JUNEAU (AP) -- The percentage of nonresident workers in Alaska reached its lowest point in a decade in 2000, according to the state's Department of Labor and Workforce Development.
That year, department figures show, 17.9 percent of the workers in Alaska lived elsewhere.
That figure was down slightly from 18.1 percent in 1999. It's a big decline from 1992, when nearly 24 percent of the Alaska workers weren't residents.
Resident workers in 2000 took home nearly 90 percent of the cash, however. Outside workers collected 10.3 percent of $8.76 billion paid in Alaska wages and salaries that year.
A big part of the decline came because of lower employment in the seafood processing industry, whose work force is about 70 percent nonresidents. That industry lost about 1,400 workers in 2000 compared with the year before.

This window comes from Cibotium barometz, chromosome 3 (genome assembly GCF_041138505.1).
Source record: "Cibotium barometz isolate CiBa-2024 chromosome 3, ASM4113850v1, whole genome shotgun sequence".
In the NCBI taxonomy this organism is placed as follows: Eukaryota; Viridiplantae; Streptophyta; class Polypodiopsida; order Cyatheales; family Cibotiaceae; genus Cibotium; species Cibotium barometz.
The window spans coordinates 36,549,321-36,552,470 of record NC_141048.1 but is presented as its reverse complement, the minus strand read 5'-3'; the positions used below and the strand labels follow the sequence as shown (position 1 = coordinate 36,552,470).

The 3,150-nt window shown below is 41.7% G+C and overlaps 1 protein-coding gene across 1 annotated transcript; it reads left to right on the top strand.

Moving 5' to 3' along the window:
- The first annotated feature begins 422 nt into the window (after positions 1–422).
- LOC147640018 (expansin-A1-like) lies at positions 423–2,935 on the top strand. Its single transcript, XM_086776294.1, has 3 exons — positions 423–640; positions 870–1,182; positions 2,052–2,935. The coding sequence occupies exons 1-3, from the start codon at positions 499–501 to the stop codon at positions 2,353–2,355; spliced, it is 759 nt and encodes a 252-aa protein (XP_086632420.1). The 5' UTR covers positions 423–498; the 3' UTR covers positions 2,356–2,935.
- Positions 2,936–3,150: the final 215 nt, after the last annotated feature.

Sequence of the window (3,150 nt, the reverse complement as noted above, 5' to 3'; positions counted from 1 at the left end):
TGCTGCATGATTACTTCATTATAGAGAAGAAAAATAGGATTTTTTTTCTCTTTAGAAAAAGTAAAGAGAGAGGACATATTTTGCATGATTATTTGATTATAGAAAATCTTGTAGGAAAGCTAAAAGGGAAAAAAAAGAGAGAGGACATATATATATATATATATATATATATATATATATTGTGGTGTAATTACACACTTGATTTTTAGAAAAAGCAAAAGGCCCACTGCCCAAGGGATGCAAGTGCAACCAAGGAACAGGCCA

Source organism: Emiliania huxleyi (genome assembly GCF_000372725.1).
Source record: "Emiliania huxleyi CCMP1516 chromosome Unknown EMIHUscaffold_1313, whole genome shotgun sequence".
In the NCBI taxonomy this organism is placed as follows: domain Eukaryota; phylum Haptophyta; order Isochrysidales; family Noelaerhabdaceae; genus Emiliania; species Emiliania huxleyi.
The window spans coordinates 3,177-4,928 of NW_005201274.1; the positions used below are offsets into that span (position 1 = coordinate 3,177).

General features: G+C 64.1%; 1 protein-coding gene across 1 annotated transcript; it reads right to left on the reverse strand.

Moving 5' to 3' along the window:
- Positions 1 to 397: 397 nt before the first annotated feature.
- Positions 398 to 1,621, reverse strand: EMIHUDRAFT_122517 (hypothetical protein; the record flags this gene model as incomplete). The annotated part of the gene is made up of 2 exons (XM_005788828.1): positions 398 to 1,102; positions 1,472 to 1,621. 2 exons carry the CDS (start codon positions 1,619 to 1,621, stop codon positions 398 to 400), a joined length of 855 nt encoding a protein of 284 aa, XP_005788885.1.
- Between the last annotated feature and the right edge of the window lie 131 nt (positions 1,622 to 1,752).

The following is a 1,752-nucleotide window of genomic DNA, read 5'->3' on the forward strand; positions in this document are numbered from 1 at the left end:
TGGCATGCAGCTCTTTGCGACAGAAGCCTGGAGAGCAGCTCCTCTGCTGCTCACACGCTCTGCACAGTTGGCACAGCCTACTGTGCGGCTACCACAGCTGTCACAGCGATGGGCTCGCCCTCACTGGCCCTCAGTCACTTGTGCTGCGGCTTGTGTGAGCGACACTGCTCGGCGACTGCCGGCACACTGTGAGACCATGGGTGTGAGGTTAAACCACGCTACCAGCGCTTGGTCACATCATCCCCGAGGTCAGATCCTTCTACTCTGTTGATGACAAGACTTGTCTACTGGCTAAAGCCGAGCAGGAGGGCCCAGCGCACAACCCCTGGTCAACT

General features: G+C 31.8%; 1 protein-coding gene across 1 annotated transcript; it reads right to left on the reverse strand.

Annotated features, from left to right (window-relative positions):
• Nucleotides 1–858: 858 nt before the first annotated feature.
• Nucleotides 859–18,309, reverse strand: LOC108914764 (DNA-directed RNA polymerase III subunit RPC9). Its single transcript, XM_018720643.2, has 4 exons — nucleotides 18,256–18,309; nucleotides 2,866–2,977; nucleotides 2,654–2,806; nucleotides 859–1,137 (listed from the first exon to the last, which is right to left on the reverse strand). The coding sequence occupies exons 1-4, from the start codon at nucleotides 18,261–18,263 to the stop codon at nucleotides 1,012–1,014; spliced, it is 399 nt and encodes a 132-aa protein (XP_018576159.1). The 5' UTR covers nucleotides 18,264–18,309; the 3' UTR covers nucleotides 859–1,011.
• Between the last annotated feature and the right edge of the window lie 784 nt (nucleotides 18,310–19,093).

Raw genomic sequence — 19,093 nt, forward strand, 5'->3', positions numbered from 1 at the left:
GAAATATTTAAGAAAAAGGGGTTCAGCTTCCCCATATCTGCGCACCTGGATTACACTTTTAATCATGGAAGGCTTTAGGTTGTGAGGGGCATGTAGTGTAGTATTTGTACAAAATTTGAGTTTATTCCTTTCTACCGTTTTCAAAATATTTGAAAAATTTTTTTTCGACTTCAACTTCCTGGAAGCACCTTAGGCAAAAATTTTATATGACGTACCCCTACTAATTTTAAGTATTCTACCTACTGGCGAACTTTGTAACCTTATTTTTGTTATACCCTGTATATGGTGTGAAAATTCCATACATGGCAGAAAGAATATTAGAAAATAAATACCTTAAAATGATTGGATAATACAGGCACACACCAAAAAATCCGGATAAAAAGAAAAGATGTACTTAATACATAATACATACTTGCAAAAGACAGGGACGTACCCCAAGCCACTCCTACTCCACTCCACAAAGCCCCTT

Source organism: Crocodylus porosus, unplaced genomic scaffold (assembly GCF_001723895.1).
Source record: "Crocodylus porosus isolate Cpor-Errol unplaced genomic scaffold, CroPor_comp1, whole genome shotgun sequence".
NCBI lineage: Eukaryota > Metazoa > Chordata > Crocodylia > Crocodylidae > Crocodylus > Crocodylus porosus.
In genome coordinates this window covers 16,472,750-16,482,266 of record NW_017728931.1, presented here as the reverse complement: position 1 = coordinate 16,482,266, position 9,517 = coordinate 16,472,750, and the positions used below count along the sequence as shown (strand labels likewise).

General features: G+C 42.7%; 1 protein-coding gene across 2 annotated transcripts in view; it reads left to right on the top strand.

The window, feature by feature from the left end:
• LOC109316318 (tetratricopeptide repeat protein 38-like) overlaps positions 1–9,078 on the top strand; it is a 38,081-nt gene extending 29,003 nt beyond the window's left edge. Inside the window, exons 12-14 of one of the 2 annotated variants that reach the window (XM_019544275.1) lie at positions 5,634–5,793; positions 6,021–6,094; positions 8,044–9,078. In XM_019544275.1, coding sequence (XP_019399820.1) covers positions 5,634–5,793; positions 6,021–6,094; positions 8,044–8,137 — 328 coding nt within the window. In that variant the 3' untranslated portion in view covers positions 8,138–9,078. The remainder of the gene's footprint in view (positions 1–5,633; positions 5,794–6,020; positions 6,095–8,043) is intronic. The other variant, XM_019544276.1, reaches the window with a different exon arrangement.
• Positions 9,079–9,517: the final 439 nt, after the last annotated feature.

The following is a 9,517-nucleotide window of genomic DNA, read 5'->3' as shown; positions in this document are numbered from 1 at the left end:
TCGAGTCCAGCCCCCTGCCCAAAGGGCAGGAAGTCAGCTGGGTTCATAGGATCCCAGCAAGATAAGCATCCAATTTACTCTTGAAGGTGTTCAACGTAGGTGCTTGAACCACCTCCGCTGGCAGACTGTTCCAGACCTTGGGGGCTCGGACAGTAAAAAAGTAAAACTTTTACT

But the oil industry more than made up the difference. Employment in that industry rose by nearly 2,000 jobs in 2000 to 13,100. Nearly a thousand of the new workers weren't Alaskans.
That pushed the nonresident percentage to 27.5 percent for the year, up 2.8 percentage points from 1999. Nonresident workers collected about 24 percent of the wages and salaries in the high-paying industry for 2000.
The state figures come from filings for unemployment insurance, so they don't include federal workers or those who are self-employed.
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